By Joe Szekeres
I am sorry to have missed ‘Doctor Barnardo’s Children’ and its original production at 4th Line several years ago as word of mouth rang exceptional in performance delivery and history lesson of Peterborough. I was told it wasn’t necessary to have seen the first and second plays to appreciate future stories.
After hearing playwrights Ian McLachlan and Robert Winslow deliver an informative talk back session in the late afternoon, I still think seeing the first two productions (with the fourth one on its way) would have given me a further understanding and appreciation for and of the background of ‘Carmel’, the third instalment of the Barnardo play series. Chalk one up for this newbie to keep his eyes pealed to 4th Line’s future social media links.
Nevertheless, my friend Carolyn and I sallied forth amid some dark clouds that did pass over us thankfully and mercifully with no rain.
The year is 1937 and it is the Great Depression. ‘Carmel’ takes place on and near Walter (Kevin Bundy) and Abigail (Kristina Nicoll) White’s family farm on Carmel Line, Cavan Township. Other settings include Peterborough, Hampton, and Millbrook. The play opens with a celebration of the fifteenth wedding anniversary of Walter and Abigail.
We also meet the central narrator of the story, Walter and Abigail’s daughter, Ruth (Asha Hall-Smith) and her chance encounter in meeting drifters Thomas Fortune (Danny Waugh) and Billy Fiddler (Jonathan Shatzky). Both Thomas and Billy are looking to find work before they head overseas to Spain, so they hope they can be hired on at the White’s farm which they are. We are also introduced to Delbert Gray (JD Nicholsen), local bank manager who puts a great deal of pressure on the Whites to pay their monthly mortgage.
I love the performance space here in this rural setting of the Winslow Farm. An angled riser sits centre stage with the suggestion of the framework of the White house and its front door. It looks as if it is probably the kitchen which becomes the gathering area. A table and chairs can be found upstage readied to be placed when necessary. Far stage left are two live hens next to the barn. It appears there are three locked signs on the upstairs rail that will be revealed. Three beautiful live horses are also used during the performance. I’m always leery of the use of live animals as we never know they will behave in front of an audience. One was a bit feisty for a few seconds, but the actors had the horse under control.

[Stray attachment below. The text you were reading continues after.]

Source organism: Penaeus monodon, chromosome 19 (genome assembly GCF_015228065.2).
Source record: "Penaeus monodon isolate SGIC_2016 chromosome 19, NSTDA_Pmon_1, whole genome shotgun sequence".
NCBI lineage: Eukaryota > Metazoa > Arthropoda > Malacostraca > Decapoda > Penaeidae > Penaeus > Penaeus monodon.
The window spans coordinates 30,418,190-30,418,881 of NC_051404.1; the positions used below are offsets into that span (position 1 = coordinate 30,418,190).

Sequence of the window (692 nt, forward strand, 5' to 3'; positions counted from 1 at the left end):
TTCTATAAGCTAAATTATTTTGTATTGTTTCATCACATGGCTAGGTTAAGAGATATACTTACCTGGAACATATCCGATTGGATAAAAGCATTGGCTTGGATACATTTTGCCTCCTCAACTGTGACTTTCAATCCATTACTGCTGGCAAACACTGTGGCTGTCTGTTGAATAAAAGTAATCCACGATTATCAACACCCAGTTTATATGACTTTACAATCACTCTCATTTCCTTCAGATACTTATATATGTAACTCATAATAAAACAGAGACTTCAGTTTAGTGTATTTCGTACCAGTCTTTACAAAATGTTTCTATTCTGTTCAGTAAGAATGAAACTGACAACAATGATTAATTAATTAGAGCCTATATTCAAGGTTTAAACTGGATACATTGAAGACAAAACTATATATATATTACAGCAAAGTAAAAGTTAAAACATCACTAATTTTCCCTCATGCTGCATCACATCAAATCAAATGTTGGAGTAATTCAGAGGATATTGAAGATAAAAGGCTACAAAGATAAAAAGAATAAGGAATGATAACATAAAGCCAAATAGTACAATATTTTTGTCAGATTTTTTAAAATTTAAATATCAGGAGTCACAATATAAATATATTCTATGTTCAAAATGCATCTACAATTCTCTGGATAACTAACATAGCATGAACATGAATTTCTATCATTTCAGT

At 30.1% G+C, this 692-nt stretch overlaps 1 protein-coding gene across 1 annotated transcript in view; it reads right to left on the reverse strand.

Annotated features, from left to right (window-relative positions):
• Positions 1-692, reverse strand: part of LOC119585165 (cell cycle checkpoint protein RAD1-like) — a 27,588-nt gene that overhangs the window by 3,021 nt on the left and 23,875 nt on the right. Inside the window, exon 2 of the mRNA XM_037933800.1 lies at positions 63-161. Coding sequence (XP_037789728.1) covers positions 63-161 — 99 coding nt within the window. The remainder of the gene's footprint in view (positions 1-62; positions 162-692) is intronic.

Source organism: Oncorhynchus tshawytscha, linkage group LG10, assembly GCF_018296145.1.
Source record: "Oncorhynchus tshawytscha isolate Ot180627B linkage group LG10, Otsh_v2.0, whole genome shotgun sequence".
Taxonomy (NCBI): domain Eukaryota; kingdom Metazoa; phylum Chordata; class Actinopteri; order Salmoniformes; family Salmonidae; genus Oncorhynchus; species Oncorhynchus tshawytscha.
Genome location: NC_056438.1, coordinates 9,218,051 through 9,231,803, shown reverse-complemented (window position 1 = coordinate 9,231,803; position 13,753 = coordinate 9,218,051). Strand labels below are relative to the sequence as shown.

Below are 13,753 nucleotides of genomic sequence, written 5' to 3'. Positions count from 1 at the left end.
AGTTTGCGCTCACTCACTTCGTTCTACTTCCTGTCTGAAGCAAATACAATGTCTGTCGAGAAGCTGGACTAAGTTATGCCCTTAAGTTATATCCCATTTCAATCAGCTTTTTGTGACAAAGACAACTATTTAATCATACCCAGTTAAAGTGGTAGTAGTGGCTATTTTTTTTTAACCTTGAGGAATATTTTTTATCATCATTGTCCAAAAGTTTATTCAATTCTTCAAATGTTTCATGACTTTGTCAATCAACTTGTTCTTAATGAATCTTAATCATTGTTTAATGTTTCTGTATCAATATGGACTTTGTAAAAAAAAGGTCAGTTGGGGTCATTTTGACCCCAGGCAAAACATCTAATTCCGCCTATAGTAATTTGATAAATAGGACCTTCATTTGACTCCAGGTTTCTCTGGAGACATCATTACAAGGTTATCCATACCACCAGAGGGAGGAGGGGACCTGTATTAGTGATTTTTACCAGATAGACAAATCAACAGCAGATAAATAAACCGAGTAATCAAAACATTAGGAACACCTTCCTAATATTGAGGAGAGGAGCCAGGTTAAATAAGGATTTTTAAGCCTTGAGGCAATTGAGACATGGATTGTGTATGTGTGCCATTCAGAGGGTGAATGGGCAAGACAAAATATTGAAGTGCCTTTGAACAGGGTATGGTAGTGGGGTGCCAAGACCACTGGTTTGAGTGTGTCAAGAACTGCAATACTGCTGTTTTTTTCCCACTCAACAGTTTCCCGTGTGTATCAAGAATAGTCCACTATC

Some of the performances seemed a tad uneven at this opening night. Asha Hall-Smith seemed a bit hesitant for the first few minutes of the opening of the play when she addresses the audience directly. She has a lovely speaking voice and soon found her stride with her enthusiasm and sweet character development of Ruth. I bought the natural husband and wife relationship of Kevin Bundy and Kristina Nicoll especially when they had to excuse themselves from their anniversary party to argue quietly they cannot afford Walter’s purchase of two horses from Delbert Gray. Walter and Abigail’s relationship is dramatically and continually fraught with upcoming intensities and trials of human nature. I’m trying not to spoil the plot but pay close attention to Mr. Bundy’s two silent moments of heightened dramatic intensity – once occurs in the first act where one of the drifters recognizes Walter from the boat ride from England many years ago. The other occurs with one of the horses in the second act.
JD Nicholsen’s Delbert Gray nicely retains that bully edge of smugness that made me want to go up there and punch him right in the face for so many reasons - one is the way in which he tries to manipulate Abigail for the mortgage on the farm to be paid on time. As the two drifters who enter the lives of the White family, Danny Waugh and Jonathan Shatzky adroitly capture that mysterious element of those ‘bums’ who appear suddenly out of nowhere yet somehow leave an indelible impression on the lives of those whom they encounter for however long they stay. The use and incorporation of music becomes an effective vantage point which leads either to further character development or a quick byte of historical context. (I loved the humour and irony in ‘Song of the Bum’). Thanks, Justin Hiscox and to Melissa Payne for the fiddle accompaniment.
Ian McLachlan and Robert Winslow’s script sheds important historical elements of this area that I have always found fascinating and wish that residents would want to learn more about the history of the town or city in which they live. One thing that always puzzles me about original historical scripts are those moments the audience finds funny when a certain town is mentioned they know – is it a laugh because people have made a connection, an aha moment? As Director, Mr. Winslow had a strong handle on the subject material and kept it moving at a stable and steady pace for the most part. Perhaps it might have been opening night nerves, but some of the actors appear simply to recite the dialogue and not recognize the importance in the conveying of this information. Hopefully this will be rectified as performances continue.
In his Director’s Notes, Mr. Winslow speaks about the heartbeat of ‘Carmel’. It doesn’t have to be an Ottawa based Prime Minister or a Toronto based premier who speaks about the Canadian people from inside an office. Mr. Winslow thanks area farmer/market gardener Harold Lunn who epitomized the heartbeat of a community, the one who gets his hands dirty in tilling the soil and making progress in his community.
Pay a visit to the Winslow Farm and to 4th Line Theatre to feel the heartbeat of a rural community and a troupe of solid actors who tell a good story.
‘Carmel’ runs to August 31 at The Winslow Farm, 779 Zion Line, in Millbrook, Ontario. For tickets, visit the website.